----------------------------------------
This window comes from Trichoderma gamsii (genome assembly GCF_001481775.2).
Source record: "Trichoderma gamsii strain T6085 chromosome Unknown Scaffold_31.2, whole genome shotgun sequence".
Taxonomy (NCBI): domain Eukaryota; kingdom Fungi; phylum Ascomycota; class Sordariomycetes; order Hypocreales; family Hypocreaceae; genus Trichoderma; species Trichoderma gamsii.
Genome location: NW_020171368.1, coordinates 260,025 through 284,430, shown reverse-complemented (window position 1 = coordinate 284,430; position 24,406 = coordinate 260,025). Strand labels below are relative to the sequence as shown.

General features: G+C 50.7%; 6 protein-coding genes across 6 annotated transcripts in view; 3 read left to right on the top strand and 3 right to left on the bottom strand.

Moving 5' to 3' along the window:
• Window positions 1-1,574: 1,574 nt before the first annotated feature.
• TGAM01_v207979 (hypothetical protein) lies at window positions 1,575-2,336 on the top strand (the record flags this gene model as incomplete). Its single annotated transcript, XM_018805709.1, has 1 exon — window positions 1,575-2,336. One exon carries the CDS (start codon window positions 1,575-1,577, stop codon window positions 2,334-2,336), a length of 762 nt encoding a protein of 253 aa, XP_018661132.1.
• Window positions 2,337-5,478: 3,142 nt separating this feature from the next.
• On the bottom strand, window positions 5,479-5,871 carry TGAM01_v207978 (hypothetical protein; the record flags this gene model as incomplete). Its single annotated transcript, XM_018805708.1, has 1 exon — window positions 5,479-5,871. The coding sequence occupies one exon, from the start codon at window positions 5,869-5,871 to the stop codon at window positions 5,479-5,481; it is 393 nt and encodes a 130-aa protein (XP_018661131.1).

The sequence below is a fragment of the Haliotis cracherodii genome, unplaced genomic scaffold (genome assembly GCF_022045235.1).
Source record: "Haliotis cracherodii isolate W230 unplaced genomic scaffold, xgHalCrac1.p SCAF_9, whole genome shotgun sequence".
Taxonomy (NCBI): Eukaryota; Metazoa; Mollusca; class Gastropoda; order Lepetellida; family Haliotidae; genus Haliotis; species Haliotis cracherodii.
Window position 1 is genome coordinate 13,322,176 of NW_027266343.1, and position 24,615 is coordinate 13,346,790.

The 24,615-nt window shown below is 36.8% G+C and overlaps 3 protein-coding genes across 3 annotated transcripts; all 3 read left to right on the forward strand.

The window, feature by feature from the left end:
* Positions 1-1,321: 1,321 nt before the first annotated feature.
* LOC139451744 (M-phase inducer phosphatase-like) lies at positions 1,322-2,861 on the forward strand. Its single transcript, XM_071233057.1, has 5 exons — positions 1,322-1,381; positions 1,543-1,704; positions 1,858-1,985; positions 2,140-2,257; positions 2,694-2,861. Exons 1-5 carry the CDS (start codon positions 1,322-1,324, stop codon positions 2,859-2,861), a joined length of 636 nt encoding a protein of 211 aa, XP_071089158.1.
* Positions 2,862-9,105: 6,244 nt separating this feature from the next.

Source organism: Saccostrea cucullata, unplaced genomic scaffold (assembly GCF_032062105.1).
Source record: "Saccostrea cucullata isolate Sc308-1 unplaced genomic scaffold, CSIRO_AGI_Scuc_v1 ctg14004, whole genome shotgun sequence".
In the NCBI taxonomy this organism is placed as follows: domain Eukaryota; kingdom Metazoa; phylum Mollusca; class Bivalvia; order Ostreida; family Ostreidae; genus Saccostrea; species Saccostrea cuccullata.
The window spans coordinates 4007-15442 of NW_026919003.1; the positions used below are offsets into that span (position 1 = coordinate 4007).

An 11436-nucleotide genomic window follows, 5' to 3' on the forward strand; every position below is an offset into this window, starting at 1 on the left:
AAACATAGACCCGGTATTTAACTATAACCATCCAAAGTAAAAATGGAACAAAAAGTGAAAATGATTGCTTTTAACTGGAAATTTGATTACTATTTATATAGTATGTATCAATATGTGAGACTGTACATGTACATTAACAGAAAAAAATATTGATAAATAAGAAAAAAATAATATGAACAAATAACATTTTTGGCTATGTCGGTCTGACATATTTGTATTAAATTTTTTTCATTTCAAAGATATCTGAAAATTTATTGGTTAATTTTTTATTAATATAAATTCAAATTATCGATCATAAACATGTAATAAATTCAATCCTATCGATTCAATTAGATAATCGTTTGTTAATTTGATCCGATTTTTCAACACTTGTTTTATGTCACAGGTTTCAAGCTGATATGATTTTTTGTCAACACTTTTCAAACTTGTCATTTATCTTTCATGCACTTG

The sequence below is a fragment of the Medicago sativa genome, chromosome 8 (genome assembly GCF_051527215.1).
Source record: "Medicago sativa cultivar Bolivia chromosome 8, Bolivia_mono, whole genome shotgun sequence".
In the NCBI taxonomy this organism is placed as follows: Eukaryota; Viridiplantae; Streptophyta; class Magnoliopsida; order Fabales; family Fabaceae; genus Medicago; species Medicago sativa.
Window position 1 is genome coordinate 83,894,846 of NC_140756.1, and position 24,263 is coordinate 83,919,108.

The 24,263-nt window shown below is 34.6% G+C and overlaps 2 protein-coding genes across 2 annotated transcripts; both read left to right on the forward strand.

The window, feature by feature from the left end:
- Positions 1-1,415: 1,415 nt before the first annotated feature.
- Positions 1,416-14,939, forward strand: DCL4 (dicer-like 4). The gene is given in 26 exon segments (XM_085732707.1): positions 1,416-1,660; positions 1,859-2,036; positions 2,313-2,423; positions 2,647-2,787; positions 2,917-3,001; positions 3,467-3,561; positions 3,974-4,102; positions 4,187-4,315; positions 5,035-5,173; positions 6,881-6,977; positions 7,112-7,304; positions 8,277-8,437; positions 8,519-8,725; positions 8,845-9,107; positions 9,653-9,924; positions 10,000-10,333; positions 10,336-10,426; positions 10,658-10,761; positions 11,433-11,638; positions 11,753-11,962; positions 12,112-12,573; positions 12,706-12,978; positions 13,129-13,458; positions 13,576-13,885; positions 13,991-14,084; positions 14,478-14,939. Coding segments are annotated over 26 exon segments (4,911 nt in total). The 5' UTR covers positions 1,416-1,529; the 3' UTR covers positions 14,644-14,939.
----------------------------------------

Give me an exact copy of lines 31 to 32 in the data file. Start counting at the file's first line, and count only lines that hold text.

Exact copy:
The window, feature by feature from the left end:
- Positions 1-1,415: 1,415 nt before the first annotated feature.